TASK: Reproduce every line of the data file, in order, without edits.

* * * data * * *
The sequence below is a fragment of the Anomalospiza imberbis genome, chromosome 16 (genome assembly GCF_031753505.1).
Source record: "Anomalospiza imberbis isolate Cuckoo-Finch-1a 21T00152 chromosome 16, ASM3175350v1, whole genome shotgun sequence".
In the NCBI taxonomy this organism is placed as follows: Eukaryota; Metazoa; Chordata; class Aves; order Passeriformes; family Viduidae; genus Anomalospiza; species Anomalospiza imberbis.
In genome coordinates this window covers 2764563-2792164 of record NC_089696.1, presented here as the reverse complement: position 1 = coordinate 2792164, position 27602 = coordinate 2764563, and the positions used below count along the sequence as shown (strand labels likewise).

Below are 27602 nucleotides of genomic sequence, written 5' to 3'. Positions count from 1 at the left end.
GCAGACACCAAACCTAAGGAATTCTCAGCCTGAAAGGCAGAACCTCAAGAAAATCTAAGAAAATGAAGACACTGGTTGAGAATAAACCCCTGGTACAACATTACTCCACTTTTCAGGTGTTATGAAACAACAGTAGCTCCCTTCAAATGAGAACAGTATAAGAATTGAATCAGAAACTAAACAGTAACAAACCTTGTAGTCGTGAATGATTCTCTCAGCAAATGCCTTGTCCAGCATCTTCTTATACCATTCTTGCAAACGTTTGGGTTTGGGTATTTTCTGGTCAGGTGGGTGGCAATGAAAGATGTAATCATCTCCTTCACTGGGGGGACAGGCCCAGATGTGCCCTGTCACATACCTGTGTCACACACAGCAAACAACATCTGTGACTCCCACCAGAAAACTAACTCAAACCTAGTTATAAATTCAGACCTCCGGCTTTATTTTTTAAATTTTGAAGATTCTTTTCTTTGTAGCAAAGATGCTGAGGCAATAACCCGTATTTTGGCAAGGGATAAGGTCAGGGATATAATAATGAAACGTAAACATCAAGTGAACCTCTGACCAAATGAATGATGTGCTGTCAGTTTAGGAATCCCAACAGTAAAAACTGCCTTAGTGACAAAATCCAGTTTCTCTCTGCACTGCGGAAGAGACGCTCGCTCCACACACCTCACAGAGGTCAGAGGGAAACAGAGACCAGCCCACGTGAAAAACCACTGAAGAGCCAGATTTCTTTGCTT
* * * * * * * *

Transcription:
The sequence below is a fragment of the Anomalospiza imberbis genome, chromosome 16 (genome assembly GCF_031753505.1).
Source record: "Anomalospiza imberbis isolate Cuckoo-Finch-1a 21T00152 chromosome 16, ASM3175350v1, whole genome shotgun sequence".
In the NCBI taxonomy this organism is placed as follows: Eukaryota; Metazoa; Chordata; class Aves; order Passeriformes; family Viduidae; genus Anomalospiza; species Anomalospiza imberbis.
In genome coordinates this window covers 2764563-2792164 of record NC_089696.1, presented here as the reverse complement: position 1 = coordinate 2792164, position 27602 = coordinate 2764563, and the positions used below count along the sequence as shown (strand labels likewise).

Below are 27602 nucleotides of genomic sequence, written 5' to 3'. Positions count from 1 at the left end.
GCAGACACCAAACCTAAGGAATTCTCAGCCTGAAAGGCAGAACCTCAAGAAAATCTAAGAAAATGAAGACACTGGTTGAGAATAAACCCCTGGTACAACATTACTCCACTTTTCAGGTGTTATGAAACAACAGTAGCTCCCTTCAAATGAGAACAGTATAAGAATTGAATCAGAAACTAAACAGTAACAAACCTTGTAGTCGTGAATGATTCTCTCAGCAAATGCCTTGTCCAGCATCTTCTTATACCATTCTTGCAAACGTTTGGGTTTGGGTATTTTCTGGTCAGGTGGGTGGCAATGAAAGATGTAATCATCTCCTTCACTGGGGGGACAGGCCCAGATGTGCCCTGTCACATACCTGTGTCACACACAGCAAACAACATCTGTGACTCCCACCAGAAAACTAACTCAAACCTAGTTATAAATTCAGACCTCCGGCTTTATTTTTTAAATTTTGAAGATTCTTTTCTTTGTAGCAAAGATGCTGAGGCAATAACCCGTATTTTGGCAAGGGATAAGGTCAGGGATATAATAATGAAACGTAAACATCAAGTGAACCTCTGACCAAATGAATGATGTGCTGTCAGTTTAGGAATCCCAACAGTAAAAACTGCCTTAGTGACAAAATCCAGTTTCTCTCTGCACTGCGGAAGAGACGCTCGCTCCACACACCTCACAGAGGTCAGAGGGAAACAGAGACCAGCCCACGTGAAAAACCACTGAAGAGCCAGATTTCTTTGCTT